By Hannah Prevett
You do have to think big, says AG Lafley, former boss of Procter & Gamble.
Chief executives may think they know what a good strategy looks like. But according to AG Lafley, the former Procter & Gamble boss, and Roger Martin, dean of the Rotman School of Management in Canada, they haven’t a clue.
“In a sense, strategy has become a bureaucratic planning exercise to lay out all the stuff organisations are going to do, rather than being an exercise . . . where companies say ‘we’re going to stand in this territory and this is how we’re going to win’,” said Martin.
Such was his and Lafley’s frustration with this approach that they decided to write the book Playing To Win: How Strategy Really Works, in which they explain their vision of strategy as a set of five elements: a winning aspiration, where to play, how to win, core capabilities and management systems.
“You must have all five of those; they all work together,” said Lafley. “There are lots of examples where organisations do some of it, but they don’t do all of it. If you don’t have all five, it starts to fall apart.”
Devising bold strategies can seem daunting to a novice decision-maker, Lafley acknowledged, but he added: “I do believe that you have to be courageous. You do have to think big, and you do have to really think through what winning looks like. If you don’t, it’s unlikely you are going to come up with a winning strategy.”
A common reason cited by leaders for putting off difficult strategic decisions is that they are too busy — especially in times of economic uncertainty. “When things go bad . . . you get people who make the excuse that they don’t have time for strategy,” said Martin.
The irony is, he added, that they are often proud of this. “There’s this dogma of ‘just do’. They say things like, ‘If I were a bureaucrat, I’d stop and think about strategy, but I’m an activist manager and that means I do stuff’. That’s the dominant mode of thinking.”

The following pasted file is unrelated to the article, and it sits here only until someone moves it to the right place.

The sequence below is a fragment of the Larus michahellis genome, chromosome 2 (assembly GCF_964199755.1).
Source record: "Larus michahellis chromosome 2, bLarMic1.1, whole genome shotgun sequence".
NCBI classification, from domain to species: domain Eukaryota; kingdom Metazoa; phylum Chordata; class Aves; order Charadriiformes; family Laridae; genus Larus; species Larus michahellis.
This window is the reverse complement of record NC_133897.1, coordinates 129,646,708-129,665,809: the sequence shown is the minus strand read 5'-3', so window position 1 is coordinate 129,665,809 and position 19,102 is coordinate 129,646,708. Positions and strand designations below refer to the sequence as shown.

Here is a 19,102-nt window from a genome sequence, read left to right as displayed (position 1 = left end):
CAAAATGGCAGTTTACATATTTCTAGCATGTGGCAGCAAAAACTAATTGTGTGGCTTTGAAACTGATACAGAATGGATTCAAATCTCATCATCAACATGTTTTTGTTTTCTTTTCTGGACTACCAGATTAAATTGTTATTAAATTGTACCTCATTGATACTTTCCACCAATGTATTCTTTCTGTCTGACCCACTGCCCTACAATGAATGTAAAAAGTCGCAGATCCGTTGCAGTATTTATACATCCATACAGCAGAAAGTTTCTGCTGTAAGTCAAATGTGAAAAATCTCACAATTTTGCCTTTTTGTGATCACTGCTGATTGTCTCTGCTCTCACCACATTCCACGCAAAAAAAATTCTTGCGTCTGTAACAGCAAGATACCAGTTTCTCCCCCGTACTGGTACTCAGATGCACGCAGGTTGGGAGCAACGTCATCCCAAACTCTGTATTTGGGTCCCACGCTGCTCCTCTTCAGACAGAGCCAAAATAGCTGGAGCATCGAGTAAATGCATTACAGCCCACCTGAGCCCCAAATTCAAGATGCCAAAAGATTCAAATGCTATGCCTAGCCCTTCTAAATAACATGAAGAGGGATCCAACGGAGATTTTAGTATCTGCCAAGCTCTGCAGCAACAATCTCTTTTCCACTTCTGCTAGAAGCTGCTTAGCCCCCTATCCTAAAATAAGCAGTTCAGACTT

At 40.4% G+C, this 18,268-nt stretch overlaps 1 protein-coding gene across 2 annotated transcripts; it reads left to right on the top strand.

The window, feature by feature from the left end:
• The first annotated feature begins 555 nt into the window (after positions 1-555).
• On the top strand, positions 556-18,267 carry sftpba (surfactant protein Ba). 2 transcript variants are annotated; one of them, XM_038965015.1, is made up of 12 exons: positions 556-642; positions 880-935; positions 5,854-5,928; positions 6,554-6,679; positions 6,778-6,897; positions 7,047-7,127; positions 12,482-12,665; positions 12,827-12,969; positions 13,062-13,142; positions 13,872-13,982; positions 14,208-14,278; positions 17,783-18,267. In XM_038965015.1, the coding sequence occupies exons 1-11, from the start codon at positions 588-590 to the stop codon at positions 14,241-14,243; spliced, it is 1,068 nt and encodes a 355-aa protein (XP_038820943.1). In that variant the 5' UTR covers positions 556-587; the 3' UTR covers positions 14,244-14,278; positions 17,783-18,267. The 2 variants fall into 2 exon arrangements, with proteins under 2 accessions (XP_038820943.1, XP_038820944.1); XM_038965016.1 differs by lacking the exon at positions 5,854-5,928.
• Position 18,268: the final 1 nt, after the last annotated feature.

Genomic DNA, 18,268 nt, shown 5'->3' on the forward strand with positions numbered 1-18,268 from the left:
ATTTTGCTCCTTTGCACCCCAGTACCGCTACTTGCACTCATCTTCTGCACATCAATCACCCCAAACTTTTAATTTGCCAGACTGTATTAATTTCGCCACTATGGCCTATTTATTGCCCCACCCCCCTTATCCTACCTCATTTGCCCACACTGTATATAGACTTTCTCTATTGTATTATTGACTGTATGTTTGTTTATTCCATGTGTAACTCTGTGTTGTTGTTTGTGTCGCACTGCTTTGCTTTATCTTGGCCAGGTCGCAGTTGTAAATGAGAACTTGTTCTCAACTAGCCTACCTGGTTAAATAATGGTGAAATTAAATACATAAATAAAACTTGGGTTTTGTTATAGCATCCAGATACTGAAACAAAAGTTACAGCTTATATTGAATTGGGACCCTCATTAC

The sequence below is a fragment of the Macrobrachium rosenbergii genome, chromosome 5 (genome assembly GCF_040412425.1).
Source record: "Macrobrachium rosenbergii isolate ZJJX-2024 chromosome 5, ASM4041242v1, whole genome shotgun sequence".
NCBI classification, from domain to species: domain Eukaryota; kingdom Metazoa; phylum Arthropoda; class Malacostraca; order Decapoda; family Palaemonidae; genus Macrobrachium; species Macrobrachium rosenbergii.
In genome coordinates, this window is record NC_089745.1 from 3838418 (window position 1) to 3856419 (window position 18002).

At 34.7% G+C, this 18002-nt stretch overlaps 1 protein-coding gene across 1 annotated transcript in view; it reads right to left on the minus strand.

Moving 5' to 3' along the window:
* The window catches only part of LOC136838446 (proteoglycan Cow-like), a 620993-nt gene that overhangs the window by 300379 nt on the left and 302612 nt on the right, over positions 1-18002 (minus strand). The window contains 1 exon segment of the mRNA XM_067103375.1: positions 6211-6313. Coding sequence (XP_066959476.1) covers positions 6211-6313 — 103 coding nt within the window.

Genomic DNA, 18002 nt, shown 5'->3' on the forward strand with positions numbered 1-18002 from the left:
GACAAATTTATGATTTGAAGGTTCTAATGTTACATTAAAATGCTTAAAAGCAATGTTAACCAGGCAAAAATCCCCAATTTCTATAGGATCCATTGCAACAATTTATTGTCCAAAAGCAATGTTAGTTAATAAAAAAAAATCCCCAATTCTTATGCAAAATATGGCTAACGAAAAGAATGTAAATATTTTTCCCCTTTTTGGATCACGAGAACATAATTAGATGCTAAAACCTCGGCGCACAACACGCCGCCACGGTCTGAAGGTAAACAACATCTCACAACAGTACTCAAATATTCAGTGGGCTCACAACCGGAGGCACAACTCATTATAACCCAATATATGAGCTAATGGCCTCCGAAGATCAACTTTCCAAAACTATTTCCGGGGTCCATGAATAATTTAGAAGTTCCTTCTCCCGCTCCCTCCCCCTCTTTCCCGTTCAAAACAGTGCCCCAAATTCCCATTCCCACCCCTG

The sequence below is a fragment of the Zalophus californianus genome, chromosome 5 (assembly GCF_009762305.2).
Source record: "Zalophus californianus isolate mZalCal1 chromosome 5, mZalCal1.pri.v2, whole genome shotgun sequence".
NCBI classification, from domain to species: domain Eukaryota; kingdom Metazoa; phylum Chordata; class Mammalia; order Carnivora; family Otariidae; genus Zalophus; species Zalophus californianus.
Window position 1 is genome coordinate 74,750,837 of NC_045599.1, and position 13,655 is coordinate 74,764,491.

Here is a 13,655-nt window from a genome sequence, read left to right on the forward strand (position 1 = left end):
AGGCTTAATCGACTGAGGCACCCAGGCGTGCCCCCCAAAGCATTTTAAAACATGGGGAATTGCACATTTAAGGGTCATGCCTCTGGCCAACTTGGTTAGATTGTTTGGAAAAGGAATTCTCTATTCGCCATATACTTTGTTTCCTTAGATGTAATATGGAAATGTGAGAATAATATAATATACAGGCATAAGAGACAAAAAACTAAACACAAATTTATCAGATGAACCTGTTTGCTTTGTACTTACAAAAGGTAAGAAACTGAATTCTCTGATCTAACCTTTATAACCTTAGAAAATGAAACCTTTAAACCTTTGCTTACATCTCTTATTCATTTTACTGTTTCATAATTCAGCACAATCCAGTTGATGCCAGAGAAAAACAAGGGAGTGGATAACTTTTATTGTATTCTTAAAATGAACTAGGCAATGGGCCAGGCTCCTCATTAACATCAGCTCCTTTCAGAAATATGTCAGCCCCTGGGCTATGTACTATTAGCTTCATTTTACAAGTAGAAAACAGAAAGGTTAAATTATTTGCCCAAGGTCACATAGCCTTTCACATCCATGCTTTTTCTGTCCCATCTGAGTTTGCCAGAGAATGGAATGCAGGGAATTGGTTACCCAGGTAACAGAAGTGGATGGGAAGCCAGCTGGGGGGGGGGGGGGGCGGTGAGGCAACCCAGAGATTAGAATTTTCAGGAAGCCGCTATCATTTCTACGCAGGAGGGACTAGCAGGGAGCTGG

At the opposite end of the spectrum are the dreamers, Martin said. “This is where people think strategy is grand ambitions. So their strategy is to be the biggest company or the very best company, but they have nothing that will actually help them achieve that dream.”
The setting of strategy must be led by the chief executive but it should also be collaborative and inclusive, the authors believe.
When Lafley was leading the strategic turnaround of P&G, he spent a lot of time developing ideas with the board. “I involved them in the process. I involved them in the thinking through.”
The board continued to be involved in the evolution of the plans, he said. “Even after the strategy was set, every year we had a two-day offsite [meeting] where we devoted all that time to updating the strategy — how we might strengthen in the areas where we were winning and what we might change in the areas where we weren’t winning.
“No strategy is for ever,” Lafley added. “You’re lucky if [it] lasts three to five years. You’re always responding to changing consumer dynamics and you’re always responding to changing market dynamics.”
This is where companies are likely to get it wrong, said Martin. “Chief executives often imagine how strategy works is that you take everybody off-site, crunch data, and think and think and think, and then you finally come up with strategy, and you commit to that for time immemorial.”
Once an organisation has set a course, every employee must be made aware of it. “Simple communication is the only way you can get strategy executed across 90 to 100 countries and 100,000 people,” said Lafley. “They need to understand so they can operate and execute with excellence.”
The role of the leader in this is to cascade decisions down, said Martin. “Leadership is about making the choices only you can make, and then assisting the people at one level lower to make the choices they need to make.”
It is impossible to predict an outcome for organisations that get to grips with strategy, said Martin: “How long before it’ll start to show up in the financials is anybody’s guess.” But he is sure what it means for a boss: “You’ll be better at your job the minute you start thinking about strategy.”